Mashed Potato Stuffed Shells

published Dec 23, 2021
christmas
Mashed Potato Stuffed Shells Recipe

Jumbo shells are stuffed with mashed potatoes and cheese for the ultimate carb-in-carb combo.

Serves4 to 6

Prep35 minutes

Cook1 hour 40 minutes

Jump to Recipe
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mashed potato stuffed shells
Credit: Melissa Kravitz

I am Jewish, which means I like carbs. As a general rule, our holidays are celebrated with glutinous Ashkenazic gluttony: starches upon starches, grains and potatoes and matzo meal and challahs galore. The spread, with its reliable tan palette, can be found throughout the Jewish diaspora, particularly on tables surrounded by those of Eastern European descent.

After moving to New York City at 18, I found myself surrounded by other family’s traditional holiday foods, adopting their kasha varnishkes and fluffy matzo balls as my own, accepting their avoidance to kishke and perhaps calling my grandma for her cholent recipe when I wanted to make a pot of beans and potatoes to last a whole week. I sought out the foods of my childhood on Jewish holidays, opting for the also traditional Chinatown foray on Christmas and coveted brunch reservation on Easter.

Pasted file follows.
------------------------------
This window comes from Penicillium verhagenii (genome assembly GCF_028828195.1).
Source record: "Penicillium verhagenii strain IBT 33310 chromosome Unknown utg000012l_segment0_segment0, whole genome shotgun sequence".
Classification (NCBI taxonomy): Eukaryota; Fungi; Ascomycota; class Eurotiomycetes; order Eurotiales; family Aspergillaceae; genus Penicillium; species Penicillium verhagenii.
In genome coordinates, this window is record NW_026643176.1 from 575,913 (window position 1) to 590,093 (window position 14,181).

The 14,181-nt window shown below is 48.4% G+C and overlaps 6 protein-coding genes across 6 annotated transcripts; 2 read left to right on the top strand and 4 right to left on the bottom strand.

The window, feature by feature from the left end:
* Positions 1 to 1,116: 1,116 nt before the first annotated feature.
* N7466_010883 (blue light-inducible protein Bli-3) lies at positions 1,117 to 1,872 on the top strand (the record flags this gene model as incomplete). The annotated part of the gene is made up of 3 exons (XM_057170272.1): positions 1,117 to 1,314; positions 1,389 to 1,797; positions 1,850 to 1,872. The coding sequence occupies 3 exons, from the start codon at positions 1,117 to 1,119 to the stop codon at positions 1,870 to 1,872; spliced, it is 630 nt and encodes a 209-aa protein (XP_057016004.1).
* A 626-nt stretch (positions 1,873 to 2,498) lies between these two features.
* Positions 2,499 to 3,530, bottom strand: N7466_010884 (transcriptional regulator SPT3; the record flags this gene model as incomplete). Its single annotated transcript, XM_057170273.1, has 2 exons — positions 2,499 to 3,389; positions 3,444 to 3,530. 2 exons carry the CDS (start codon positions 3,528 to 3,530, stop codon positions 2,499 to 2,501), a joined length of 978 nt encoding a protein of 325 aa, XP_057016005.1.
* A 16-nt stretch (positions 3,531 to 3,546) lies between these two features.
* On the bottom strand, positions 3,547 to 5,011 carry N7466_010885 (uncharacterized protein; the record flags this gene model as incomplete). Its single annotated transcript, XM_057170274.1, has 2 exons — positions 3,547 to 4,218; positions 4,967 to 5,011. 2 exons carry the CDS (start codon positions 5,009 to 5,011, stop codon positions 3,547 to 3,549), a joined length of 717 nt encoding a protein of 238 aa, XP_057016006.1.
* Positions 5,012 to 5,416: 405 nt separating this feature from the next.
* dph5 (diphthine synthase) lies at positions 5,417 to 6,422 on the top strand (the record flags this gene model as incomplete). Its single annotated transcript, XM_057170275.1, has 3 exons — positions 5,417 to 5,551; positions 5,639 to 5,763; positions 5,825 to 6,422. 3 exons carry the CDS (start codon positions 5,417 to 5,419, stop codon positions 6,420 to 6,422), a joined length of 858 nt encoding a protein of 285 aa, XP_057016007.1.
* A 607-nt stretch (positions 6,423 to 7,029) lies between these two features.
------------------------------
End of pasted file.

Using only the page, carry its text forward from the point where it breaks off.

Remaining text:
That is, until I met my wife (who also joyously eats matzo balls and challah alongside me, for the record). A year into our relationship, I visited her Pennsylvania hometown for Christmas, unsure what to expect. I’d seen the movies, heard her stories, but what if I ruined the allure of Santa Claus for our little niece? Or, worse, didn’t like the food?

Credit: Melissa Kravitz

On Christmas Day, we visited her aunt’s home, where a cozy spread of their family favorites welcomed us in slow cookers and heating trays across the kitchen counter. It featured sliced ham and potato rolls, cocktail meatballs, baked spaghetti, and a delightful dual-carb concoction completely new to me: potato stuffed shells. A lifelong pasta and potato enthusiast, I likely did a little happy jump, nudging my wife. This was a thing you could do? Potatoes IN pasta? The jumbo shells weren’t merely gnocchi (pasta made with potatoes) or pierogi (potato stuffed dumplings), but two of my favorite things layered into one titillating side dish, reminiscent of the foods my own, very Jewish family celebrates for holidays.

I drizzled some sauce from the meatballs across my styrofoam plate, hefty with the duplex carb vessels, and I was hooked. Ever since, I’ve looked forward to the shells every year, in 2020 making my own version because even a pandemic wasn’t going to stop our carbs-in-carbs Christmas. 

Although we believe the original recipe uses instant mashed potatoes, I used a skin-on, heartier version here, and added some cheese for flavor and gooeyness. Now, my own rendition is in our household’s family cookbook, a melding of my wife’s family holiday food with my flare for finding ways to add starchy foods to anything, and they’re perfect as a side dish, main course, or, well, post-holiday brunch. 

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Mashed Potato Stuffed Shells Recipe

Jumbo shells are stuffed with mashed potatoes and cheese for the ultimate carb-in-carb combo.